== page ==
Optimum Competition Nutrition

Energy intake is often the focus of the competition horse’s diet but other nutrients are just as important to ensure optimum performance. 

The provision of sufficient quality protein, for example, is critical since the essential amino acids it provides, like lysine and methionine, are important for muscle development and function.  Where the diet is deficient, the horse will struggle to maintain a rounded top line and may lack power and strength – a fit horse should not be thin and angular.
Amino acids are also major components of the hoof (and most body tissues) and hoof quality and integrity are reliant on a combination of these plus calcium, zinc sulphur, copper, selenium, vitamin A and oils, and not on the vitamin, biotin, alone, as we are often led to believe.  This illustrates the importance of a fully balanced diet to supply all these nutrients rather than supplementation with a single nutrient alone.
Vitamins and Minerals

Indeed the importance of vitamins and minerals in the competition horse’s diet cannot be over emphasised.  Copper, for example, is important for the formation of haemoglobin (which carries oxygen in the blood) and plays a major role in the mobilisation and utilisation of iron.  Horses who become fatigued or “below par” at the end of the season may be diagnosed as slightly anaemic, for which the long-term-fix is a fully balanced diet supplying sufficient copper rather than a quick-fix dose of an iron-based blood tonic.
All minerals have many functions within the body but zinc and manganese are also vital components of enzymes and play an important role in the utilisation and metabolism of carbohydrates and fats so, even though a diet may supply more than enough carbohydrates to fuel performance, if the micronutrients are in short supply, the energy sources cannot be utilized to the full.

Since they are so important, reputable manufacturers now include certain minerals in a more bioavailable form in those feeds designed to support performance.  Chelating minerals involves attaching copper, zinc and manganese, to carbohydrate or protein molecules so that they are more easily absorbed and utilised by the horse’s body.  Likewise, selenium, included in the form of an organic seleno-yeast, also ensures the improved bioavailability of this essential mineral to the horse at peak fitness and during times of stress.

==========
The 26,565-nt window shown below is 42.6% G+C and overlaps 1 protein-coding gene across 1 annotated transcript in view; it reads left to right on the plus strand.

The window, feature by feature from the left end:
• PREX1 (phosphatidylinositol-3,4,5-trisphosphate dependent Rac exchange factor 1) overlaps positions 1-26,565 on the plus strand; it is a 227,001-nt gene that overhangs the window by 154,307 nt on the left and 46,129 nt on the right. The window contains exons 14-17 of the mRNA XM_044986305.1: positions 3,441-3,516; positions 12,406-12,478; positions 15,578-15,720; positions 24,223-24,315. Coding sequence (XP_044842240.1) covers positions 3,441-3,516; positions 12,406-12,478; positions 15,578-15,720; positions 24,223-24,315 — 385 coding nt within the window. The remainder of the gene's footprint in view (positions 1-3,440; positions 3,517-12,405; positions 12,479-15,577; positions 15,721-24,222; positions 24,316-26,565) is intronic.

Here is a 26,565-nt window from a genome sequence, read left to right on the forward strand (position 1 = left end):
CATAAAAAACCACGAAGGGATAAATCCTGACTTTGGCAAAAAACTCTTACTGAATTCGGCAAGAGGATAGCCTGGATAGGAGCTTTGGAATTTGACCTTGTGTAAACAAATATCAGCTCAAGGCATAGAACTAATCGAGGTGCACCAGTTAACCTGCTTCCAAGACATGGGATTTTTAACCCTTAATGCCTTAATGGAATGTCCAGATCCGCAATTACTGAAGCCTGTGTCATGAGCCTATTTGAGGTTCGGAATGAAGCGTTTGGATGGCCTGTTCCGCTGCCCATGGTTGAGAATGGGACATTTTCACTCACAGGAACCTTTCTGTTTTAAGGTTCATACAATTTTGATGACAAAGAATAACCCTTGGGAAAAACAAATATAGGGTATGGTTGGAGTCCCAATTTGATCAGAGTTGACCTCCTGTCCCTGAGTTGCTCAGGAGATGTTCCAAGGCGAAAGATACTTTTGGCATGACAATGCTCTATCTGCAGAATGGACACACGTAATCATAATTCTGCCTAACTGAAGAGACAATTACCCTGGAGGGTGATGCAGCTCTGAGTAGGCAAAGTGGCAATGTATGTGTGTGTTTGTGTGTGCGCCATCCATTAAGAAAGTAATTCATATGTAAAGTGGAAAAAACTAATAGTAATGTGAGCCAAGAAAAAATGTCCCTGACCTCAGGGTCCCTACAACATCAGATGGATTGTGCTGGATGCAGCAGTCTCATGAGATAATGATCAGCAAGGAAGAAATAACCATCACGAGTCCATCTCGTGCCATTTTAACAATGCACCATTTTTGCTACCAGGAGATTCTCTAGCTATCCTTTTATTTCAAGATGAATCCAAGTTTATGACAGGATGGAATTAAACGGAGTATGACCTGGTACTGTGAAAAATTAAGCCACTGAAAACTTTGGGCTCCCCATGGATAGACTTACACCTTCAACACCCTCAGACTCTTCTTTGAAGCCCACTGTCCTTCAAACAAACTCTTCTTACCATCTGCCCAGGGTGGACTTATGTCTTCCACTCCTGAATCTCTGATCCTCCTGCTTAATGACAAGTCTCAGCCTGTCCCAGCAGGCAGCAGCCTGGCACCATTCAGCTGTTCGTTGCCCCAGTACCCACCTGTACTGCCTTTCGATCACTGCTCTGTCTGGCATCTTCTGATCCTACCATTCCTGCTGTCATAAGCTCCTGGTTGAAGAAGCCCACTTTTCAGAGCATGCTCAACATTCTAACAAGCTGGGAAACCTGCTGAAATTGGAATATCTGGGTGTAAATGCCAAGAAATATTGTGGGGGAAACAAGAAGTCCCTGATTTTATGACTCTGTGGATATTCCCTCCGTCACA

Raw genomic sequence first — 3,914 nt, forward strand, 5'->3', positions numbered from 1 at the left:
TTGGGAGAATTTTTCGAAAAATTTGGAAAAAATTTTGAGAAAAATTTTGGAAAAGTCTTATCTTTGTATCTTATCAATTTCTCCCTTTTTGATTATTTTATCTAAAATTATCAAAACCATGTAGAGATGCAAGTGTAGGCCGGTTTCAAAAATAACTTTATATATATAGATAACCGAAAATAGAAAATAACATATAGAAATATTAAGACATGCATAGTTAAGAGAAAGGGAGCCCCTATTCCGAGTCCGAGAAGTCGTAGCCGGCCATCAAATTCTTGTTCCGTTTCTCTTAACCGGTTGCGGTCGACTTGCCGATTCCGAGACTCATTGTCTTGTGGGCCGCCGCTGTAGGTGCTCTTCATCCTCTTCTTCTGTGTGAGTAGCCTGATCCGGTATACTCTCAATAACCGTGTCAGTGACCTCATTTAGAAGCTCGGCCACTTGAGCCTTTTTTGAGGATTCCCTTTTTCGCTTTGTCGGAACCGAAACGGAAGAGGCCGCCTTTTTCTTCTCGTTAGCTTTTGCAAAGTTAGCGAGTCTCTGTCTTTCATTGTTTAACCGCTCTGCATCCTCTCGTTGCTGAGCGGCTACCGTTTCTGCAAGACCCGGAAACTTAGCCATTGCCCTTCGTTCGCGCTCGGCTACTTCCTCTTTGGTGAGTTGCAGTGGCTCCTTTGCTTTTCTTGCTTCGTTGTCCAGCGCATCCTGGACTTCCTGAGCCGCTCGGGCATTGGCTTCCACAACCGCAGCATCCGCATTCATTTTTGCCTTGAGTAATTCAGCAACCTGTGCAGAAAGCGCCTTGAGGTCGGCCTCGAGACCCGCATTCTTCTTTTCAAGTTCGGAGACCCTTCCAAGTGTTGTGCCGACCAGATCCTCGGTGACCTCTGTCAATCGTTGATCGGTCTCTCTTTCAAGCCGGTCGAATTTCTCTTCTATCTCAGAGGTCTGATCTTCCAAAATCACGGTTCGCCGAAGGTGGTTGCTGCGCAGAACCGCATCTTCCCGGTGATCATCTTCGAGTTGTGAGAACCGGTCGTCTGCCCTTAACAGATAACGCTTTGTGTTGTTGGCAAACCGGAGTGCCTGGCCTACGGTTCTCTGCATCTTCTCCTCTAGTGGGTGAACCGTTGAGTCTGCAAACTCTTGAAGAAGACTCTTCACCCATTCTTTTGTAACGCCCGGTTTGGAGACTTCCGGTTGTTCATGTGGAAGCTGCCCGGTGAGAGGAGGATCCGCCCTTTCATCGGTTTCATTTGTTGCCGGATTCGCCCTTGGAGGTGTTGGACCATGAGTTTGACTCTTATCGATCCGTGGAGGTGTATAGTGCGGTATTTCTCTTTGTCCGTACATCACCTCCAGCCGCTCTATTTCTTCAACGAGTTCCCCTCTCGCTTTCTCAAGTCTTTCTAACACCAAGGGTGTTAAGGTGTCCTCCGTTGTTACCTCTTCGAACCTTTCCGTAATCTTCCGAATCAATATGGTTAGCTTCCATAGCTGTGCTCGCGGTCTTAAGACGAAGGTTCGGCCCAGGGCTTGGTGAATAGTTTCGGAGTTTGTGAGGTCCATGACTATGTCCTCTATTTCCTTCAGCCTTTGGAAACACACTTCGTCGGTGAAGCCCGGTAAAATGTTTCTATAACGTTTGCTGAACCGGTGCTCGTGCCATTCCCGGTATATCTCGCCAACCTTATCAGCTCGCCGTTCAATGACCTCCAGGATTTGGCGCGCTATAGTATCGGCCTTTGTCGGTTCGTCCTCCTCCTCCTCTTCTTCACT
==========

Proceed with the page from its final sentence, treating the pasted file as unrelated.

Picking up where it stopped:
Selenium and vitamins, like C and E, are very important as antioxidants, since the greater the physical demands on the horse, from performance and the associated stress, the more free radicals are produced.  They are also involved in the immune response, helping protect against the potentially increased challenge of disease experienced by the busy competition horse.
Omega Oils

Omega 3 and 6 fatty acids supplied by vegetable oils are not simply a source of slow release energy but have a range of other roles.  Omega 3 fatty acids have anti-inflammatory properties and a balance should be maintained with Omega 6 fatty acids, which have a pro-inflammatory role in the immune response.  Competition horses also benefit from the inclusion of digestive enhancers, like Yea-Sacc® or prebiotics, to maintain gut health and function and to optimise fibre utilisation, especially when receiving a lower forage, higher cereal diet.
Recommended Levels

So, with increased requirements for so many key nutrients, it’s clear why the competition horse should receive an appropriately formulated feed, however, this can only provide a fully balanced diet to meet these requirements when fed at the recommended level.  Any horse receiving less than this should have the diet topped up with a nutrient-dense balancer to provide the essential nutrients without associated calories.  Horses whose temperaments or waistlines mean they are expected to compete on high fibre, low energy, lower nutrient feeds, formulated for leisure horses, should also have the nutritional status of their diets improved with a balancer.